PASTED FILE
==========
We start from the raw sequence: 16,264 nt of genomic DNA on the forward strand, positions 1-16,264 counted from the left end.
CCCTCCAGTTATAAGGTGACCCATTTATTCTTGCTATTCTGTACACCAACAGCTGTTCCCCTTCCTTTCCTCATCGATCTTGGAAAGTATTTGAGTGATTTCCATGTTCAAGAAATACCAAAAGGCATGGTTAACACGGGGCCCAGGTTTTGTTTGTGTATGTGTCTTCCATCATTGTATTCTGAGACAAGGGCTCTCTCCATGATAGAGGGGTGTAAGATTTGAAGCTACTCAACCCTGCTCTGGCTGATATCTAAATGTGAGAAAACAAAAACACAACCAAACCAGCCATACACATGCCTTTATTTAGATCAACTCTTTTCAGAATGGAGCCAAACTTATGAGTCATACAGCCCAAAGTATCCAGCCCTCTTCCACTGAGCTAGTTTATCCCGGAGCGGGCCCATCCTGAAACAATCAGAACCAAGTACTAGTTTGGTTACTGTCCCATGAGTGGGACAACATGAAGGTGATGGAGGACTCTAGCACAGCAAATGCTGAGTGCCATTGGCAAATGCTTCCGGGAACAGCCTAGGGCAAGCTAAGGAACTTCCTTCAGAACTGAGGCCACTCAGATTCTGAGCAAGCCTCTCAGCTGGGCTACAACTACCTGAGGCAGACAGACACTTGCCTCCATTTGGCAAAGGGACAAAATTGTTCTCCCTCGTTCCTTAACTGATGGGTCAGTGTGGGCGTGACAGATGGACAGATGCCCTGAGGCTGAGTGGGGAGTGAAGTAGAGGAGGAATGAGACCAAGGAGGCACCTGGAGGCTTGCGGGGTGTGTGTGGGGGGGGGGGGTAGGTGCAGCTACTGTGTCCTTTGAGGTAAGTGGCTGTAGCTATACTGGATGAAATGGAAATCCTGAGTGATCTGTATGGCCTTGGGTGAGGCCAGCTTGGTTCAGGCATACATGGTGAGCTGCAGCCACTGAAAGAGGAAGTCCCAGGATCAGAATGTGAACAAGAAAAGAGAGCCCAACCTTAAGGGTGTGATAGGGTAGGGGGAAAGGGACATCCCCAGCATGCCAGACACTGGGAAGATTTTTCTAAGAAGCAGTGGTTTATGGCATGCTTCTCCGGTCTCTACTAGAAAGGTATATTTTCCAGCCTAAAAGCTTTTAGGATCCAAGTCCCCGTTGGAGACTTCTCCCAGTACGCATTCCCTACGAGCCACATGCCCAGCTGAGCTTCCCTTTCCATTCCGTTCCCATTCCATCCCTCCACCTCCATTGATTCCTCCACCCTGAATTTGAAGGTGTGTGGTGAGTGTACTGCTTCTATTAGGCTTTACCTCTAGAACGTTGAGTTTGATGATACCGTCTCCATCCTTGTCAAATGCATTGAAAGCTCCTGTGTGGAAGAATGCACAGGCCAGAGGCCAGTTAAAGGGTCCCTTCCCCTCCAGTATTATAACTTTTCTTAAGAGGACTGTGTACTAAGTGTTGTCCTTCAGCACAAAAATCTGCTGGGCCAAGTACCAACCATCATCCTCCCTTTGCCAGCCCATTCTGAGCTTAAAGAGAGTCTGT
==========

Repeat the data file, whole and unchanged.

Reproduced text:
We start from the raw sequence: 16,264 nt of genomic DNA on the forward strand, positions 1-16,264 counted from the left end.
CCCTCCAGTTATAAGGTGACCCATTTATTCTTGCTATTCTGTACACCAACAGCTGTTCCCCTTCCTTTCCTCATCGATCTTGGAAAGTATTTGAGTGATTTCCATGTTCAAGAAATACCAAAAGGCATGGTTAACACGGGGCCCAGGTTTTGTTTGTGTATGTGTCTTCCATCATTGTATTCTGAGACAAGGGCTCTCTCCATGATAGAGGGGTGTAAGATTTGAAGCTACTCAACCCTGCTCTGGCTGATATCTAAATGTGAGAAAACAAAAACACAACCAAACCAGCCATACACATGCCTTTATTTAGATCAACTCTTTTCAGAATGGAGCCAAACTTATGAGTCATACAGCCCAAAGTATCCAGCCCTCTTCCACTGAGCTAGTTTATCCCGGAGCGGGCCCATCCTGAAACAATCAGAACCAAGTACTAGTTTGGTTACTGTCCCATGAGTGGGACAACATGAAGGTGATGGAGGACTCTAGCACAGCAAATGCTGAGTGCCATTGGCAAATGCTTCCGGGAACAGCCTAGGGCAAGCTAAGGAACTTCCTTCAGAACTGAGGCCACTCAGATTCTGAGCAAGCCTCTCAGCTGGGCTACAACTACCTGAGGCAGACAGACACTTGCCTCCATTTGGCAAAGGGACAAAATTGTTCTCCCTCGTTCCTTAACTGATGGGTCAGTGTGGGCGTGACAGATGGACAGATGCCCTGAGGCTGAGTGGGGAGTGAAGTAGAGGAGGAATGAGACCAAGGAGGCACCTGGAGGCTTGCGGGGTGTGTGTGGGGGGGGGGGGTAGGTGCAGCTACTGTGTCCTTTGAGGTAAGTGGCTGTAGCTATACTGGATGAAATGGAAATCCTGAGTGATCTGTATGGCCTTGGGTGAGGCCAGCTTGGTTCAGGCATACATGGTGAGCTGCAGCCACTGAAAGAGGAAGTCCCAGGATCAGAATGTGAACAAGAAAAGAGAGCCCAACCTTAAGGGTGTGATAGGGTAGGGGGAAAGGGACATCCCCAGCATGCCAGACACTGGGAAGATTTTTCTAAGAAGCAGTGGTTTATGGCATGCTTCTCCGGTCTCTACTAGAAAGGTATATTTTCCAGCCTAAAAGCTTTTAGGATCCAAGTCCCCGTTGGAGACTTCTCCCAGTACGCATTCCCTACGAGCCACATGCCCAGCTGAGCTTCCCTTTCCATTCCGTTCCCATTCCATCCCTCCACCTCCATTGATTCCTCCACCCTGAATTTGAAGGTGTGTGGTGAGTGTACTGCTTCTATTAGGCTTTACCTCTAGAACGTTGAGTTTGATGATACCGTCTCCATCCTTGTCAAATGCATTGAAAGCTCCTGTGTGGAAGAATGCACAGGCCAGAGGCCAGTTAAAGGGTCCCTTCCCCTCCAGTATTATAACTTTTCTTAAGAGGACTGTGTACTAAGTGTTGTCCTTCAGCACAAAAATCTGCTGGGCCAAGTACCAACCATCATCCTCCCTTTGCCAGCCCATTCTGAGCTTAAAGAGAGTCTGT